Alexander McQueen’s “Savage Beauty” at the Metropolitan Museum (image courtesy of met museum)

What makes a legend a legend? How are those cultural superstars chosen, the ones whose very names invoke awe, wonder, or at least a gasp?

Alexander McQueen: Savage Beauty, the comprehensive retrospective of the late designer Alexander McQueen’s ravishing raiment now on view at the Metropolitan Museum of Art certainly provides a clue. With an hour and a half wait to enter (on a good day), a de facto Metropolitan gala in his honor and almost unanimous praise from critics, the McQueen legend continues to thrive in the eerie, operatic halls of the museum’s Costume Institute exhibition space. McQueen may have a spectacular artistic output, and he may have defined an era of rising fashion stars, but the question remains how his deification came to be; how the artist came to define 21st century fashion with his short, tragically romantic career.

Gallery View, “The Romantic Mind” (image courtesy of Metropolitan Museum)

Born Lee McQueen to a London taxi driver and a schoolteacher, the designer certainly had the humble beginnings frequently associated with legends. McQueen’s fate as a drone in England’s beehive seemed practically inevitable due to a blue-collar upbringing, and his struggle to resolve his sexuality with his conservative environment guaranteed personal trauma. He always had a penchant for designing clothes, but even his first job as a tailor on Savile Row showed more potential for a life of labor than the one of fame he eventually achieved. Hopping from company to company, honing skills in tailoring, costuming and designing, lead him to Central Saint Martins in London where McQueen got his MA in Fashion, culminating in his 1992 thesis collection Jack the Ripper Stalks His Victims, a series composed of dark, Victorian pieces lined with his own hair (two of which are on display at the Met.)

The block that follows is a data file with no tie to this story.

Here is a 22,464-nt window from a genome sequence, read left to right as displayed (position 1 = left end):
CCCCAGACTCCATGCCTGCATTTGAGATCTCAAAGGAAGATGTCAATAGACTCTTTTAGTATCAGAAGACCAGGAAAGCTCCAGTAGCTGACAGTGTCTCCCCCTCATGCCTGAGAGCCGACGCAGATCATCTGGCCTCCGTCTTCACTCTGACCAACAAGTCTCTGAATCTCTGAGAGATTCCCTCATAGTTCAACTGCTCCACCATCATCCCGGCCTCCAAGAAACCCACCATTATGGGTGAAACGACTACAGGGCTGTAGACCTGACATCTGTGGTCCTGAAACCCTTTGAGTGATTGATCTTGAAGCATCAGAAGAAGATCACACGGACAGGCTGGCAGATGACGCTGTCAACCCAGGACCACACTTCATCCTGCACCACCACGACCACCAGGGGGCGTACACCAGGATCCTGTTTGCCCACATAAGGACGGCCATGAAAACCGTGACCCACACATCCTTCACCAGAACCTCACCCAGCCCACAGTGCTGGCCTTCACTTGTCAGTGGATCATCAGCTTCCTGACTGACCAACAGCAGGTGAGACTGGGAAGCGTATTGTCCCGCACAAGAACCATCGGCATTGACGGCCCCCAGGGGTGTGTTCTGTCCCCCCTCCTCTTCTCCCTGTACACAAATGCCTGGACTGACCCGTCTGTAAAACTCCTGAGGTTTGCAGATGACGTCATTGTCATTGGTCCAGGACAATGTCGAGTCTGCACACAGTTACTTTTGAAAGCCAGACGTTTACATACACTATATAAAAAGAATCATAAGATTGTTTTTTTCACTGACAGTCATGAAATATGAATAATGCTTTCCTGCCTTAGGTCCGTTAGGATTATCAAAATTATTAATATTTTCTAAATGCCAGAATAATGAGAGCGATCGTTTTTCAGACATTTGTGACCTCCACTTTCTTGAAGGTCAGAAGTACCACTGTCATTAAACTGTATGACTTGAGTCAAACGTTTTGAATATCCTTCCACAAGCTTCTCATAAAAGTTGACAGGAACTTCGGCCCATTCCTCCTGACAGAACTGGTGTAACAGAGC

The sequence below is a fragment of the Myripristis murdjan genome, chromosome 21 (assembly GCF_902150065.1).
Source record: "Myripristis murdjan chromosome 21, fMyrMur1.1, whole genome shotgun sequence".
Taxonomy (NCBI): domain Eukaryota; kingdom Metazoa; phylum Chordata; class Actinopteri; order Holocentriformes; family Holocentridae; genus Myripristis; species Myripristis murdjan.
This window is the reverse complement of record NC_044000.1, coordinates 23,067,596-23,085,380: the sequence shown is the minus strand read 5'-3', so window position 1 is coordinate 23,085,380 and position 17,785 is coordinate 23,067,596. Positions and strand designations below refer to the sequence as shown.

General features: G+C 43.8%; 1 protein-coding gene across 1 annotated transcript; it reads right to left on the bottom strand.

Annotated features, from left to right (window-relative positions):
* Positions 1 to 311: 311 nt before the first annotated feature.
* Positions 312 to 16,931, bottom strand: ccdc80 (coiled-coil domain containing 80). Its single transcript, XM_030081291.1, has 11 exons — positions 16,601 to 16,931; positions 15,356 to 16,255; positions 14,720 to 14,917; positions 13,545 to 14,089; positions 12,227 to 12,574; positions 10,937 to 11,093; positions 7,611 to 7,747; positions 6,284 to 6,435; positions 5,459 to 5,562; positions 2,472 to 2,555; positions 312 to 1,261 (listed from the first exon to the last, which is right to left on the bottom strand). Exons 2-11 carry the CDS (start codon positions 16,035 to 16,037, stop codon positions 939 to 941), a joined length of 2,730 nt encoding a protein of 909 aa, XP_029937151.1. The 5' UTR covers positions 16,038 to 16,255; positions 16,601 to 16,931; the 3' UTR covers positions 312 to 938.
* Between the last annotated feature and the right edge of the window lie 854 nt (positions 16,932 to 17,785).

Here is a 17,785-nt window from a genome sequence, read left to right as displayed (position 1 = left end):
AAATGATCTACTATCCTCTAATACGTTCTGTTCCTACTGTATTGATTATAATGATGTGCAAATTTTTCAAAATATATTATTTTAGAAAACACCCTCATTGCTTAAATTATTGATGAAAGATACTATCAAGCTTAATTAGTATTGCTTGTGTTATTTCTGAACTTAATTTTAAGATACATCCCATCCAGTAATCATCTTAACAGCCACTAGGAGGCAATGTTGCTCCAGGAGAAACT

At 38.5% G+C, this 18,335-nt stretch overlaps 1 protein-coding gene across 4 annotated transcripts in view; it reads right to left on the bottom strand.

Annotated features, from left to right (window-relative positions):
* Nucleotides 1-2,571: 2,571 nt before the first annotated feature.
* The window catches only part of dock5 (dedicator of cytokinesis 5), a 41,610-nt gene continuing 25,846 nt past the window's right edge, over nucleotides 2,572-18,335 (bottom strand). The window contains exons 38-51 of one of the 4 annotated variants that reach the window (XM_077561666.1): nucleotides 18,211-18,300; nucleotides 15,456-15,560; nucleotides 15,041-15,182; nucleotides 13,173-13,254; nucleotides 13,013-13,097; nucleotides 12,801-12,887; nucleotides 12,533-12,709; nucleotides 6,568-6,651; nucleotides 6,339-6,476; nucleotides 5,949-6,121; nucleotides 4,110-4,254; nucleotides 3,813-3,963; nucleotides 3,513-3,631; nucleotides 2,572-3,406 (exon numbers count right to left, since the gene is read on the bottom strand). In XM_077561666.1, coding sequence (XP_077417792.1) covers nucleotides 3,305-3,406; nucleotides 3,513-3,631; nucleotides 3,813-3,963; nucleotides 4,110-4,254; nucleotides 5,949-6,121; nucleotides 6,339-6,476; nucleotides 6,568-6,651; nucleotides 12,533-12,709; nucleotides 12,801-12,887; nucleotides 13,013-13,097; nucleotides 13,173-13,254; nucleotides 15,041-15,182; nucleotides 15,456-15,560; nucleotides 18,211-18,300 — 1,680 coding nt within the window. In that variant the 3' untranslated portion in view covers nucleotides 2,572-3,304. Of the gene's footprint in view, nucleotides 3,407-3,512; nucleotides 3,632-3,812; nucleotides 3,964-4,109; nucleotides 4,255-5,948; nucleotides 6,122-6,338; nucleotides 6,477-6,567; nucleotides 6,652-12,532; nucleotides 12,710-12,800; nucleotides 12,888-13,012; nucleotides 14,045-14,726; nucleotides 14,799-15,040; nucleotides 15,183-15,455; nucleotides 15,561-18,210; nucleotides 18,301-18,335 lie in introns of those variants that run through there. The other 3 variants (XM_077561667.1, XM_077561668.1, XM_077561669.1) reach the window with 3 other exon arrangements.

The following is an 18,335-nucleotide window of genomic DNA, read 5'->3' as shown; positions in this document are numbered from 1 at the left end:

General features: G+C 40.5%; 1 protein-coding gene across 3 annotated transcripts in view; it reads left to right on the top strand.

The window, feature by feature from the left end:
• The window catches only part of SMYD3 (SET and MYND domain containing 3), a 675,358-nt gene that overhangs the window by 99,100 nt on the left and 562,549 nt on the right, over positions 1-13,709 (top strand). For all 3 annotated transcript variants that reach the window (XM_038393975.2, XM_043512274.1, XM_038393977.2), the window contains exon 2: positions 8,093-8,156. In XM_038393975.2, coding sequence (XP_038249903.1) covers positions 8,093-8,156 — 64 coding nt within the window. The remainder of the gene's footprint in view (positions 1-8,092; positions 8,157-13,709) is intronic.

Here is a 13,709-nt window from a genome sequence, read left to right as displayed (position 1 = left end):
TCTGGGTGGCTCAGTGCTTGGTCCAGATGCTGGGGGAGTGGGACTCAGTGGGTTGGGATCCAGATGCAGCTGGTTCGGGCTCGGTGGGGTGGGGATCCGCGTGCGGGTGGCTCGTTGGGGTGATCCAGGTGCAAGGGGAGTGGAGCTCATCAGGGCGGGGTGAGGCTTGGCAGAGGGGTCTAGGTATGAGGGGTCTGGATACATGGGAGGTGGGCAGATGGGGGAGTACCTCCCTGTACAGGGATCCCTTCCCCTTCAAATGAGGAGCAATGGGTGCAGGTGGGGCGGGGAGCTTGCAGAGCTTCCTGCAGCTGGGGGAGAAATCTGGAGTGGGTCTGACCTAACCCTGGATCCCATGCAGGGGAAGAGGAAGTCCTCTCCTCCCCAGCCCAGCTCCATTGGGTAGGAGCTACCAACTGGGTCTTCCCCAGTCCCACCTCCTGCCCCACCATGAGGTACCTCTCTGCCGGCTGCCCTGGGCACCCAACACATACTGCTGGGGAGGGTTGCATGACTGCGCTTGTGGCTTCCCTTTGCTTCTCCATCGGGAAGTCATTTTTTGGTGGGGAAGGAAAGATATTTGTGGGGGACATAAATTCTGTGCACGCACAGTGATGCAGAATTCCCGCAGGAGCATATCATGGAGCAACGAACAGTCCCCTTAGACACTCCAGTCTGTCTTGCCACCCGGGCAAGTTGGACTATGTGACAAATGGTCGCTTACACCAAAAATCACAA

It was this collection that skyrocketed him to almost immediate success in the fashion industry. Bought in its entirety by a kindred spirit, the jolie laide editrix/stylist Isabella Blow, the purchase had shades of a modern day artist/muse relationship. The two immediately formed a close bond and soon became fashion’s tragically tortured couple, supporting each other, feeding into each other’s melancholia, and eventually parting ways as they practiced their respective art forms. It was the likes of Blow, as well as style icon Daphne Guinness, Icelandic pixie Björk and later pop priestess Lady Gaga that would help propel the name McQueen to heights as towering as his infamous armadillo shoes.